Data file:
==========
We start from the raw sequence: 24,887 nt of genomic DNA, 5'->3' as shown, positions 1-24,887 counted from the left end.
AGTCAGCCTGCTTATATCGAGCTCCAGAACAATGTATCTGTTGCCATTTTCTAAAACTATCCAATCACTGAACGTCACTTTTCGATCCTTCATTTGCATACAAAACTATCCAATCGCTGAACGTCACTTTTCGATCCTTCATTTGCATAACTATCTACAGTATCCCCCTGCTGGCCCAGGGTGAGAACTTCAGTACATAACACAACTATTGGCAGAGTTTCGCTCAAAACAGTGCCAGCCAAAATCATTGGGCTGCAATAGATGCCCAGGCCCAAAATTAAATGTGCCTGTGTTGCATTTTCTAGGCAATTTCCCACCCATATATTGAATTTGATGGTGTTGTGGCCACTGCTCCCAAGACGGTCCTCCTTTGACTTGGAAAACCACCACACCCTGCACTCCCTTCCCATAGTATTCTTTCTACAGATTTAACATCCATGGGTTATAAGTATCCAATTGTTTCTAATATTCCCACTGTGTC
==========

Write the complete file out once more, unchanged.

We start from the raw sequence: 24,887 nt of genomic DNA, 5'->3' as shown, positions 1-24,887 counted from the left end.
AGTCAGCCTGCTTATATCGAGCTCCAGAACAATGTATCTGTTGCCATTTTCTAAAACTATCCAATCACTGAACGTCACTTTTCGATCCTTCATTTGCATACAAAACTATCCAATCGCTGAACGTCACTTTTCGATCCTTCATTTGCATAACTATCTACAGTATCCCCCTGCTGGCCCAGGGTGAGAACTTCAGTACATAACACAACTATTGGCAGAGTTTCGCTCAAAACAGTGCCAGCCAAAATCATTGGGCTGCAATAGATGCCCAGGCCCAAAATTAAATGTGCCTGTGTTGCATTTTCTAGGCAATTTCCCACCCATATATTGAATTTGATGGTGTTGTGGCCACTGCTCCCAAGACGGTCCTCCTTTGACTTGGAAAACCACCACACCCTGCACTCCCTTCCCATAGTATTCTTTCTACAGATTTAACATCCATGGGTTATAAGTATCCAATTGTTTCTAATATTCCCACTGTGTC